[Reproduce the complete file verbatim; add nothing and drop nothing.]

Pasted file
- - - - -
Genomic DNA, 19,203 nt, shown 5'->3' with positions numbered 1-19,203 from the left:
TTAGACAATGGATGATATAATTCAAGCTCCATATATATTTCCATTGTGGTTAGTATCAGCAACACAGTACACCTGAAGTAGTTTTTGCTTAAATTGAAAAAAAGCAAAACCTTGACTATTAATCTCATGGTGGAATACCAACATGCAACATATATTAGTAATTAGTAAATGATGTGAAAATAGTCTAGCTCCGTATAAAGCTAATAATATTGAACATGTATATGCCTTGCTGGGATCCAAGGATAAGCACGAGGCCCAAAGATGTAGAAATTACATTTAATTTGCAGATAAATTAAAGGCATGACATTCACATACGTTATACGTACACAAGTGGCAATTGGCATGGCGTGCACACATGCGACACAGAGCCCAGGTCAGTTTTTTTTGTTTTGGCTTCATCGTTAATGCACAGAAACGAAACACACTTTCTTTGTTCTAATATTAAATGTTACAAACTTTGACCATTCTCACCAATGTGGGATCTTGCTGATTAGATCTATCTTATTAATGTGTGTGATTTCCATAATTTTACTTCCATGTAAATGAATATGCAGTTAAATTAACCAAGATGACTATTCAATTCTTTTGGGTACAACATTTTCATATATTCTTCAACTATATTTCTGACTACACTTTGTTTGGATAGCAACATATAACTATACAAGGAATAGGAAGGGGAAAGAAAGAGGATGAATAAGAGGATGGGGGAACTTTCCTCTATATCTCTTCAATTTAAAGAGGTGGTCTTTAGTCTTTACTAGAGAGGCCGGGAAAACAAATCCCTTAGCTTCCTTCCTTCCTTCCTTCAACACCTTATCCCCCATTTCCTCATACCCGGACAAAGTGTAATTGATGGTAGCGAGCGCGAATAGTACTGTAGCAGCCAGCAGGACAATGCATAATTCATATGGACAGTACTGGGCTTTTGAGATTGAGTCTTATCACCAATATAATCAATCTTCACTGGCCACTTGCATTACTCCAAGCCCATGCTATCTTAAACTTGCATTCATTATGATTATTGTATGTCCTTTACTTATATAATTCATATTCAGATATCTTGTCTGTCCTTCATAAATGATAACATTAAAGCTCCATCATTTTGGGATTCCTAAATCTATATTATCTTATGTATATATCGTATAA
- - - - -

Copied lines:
Genomic DNA, 19,203 nt, shown 5'->3' with positions numbered 1-19,203 from the left:
TTAGACAATGGATGATATAATTCAAGCTCCATATATATTTCCATTGTGGTTAGTATCAGCAACACAGTACACCTGAAGTAGTTTTTGCTTAAATTGAAAAAAAGCAAAACCTTGACTATTAATCTCATGGTGGAATACCAACATGCAACATATATTAGTAATTAGTAAATGATGTGAAAATAGTCTAGCTCCGTATAAAGCTAATAATATTGAACATGTATATGCCTTGCTGGGATCCAAGGATAAGCACGAGGCCCAAAGATGTAGAAATTACATTTAATTTGCAGATAAATTAAAGGCATGACATTCACATACGTTATACGTACACAAGTGGCAATTGGCATGGCGTGCACACATGCGACACAGAGCCCAGGTCAGTTTTTTTTGTTTTGGCTTCATCGTTAATGCACAGAAACGAAACACACTTTCTTTGTTCTAATATTAAATGTTACAAACTTTGACCATTCTCACCAATGTGGGATCTTGCTGATTAGATCTATCTTATTAATGTGTGTGATTTCCATAATTTTACTTCCATGTAAATGAATATGCAGTTAAATTAACCAAGATGACTATTCAATTCTTTTGGGTACAACATTTTCATATATTCTTCAACTATATTTCTGACTACACTTTGTTTGGATAGCAACATATAACTATACAAGGAATAGGAAGGGGAAAGAAAGAGGATGAATAAGAGGATGGGGGAACTTTCCTCTATATCTCTTCAATTTAAAGAGGTGGTCTTTAGTCTTTACTAGAGAGGCCGGGAAAACAAATCCCTTAGCTTCCTTCCTTCCTTCCTTCAACACCTTATCCCCCATTTCCTCATACCCGGACAAAGTGTAATTGATGGTAGCGAGCGCGAATAGTACTGTAGCAGCCAGCAGGACAATGCATAATTCATATGGACAGTACTGGGCTTTTGAGATTGAGTCTTATCACCAATATAATCAATCTTCACTGGCCACTTGCATTACTCCAAGCCCATGCTATCTTAAACTTGCATTCATTATGATTATTGTATGTCCTTTACTTATATAATTCATATTCAGATATCTTGTCTGTCCTTCATAAATGATAACATTAAAGCTCCATCATTTTGGGATTCCTAAATCTATATTATCTTATGTATATATCGTATAA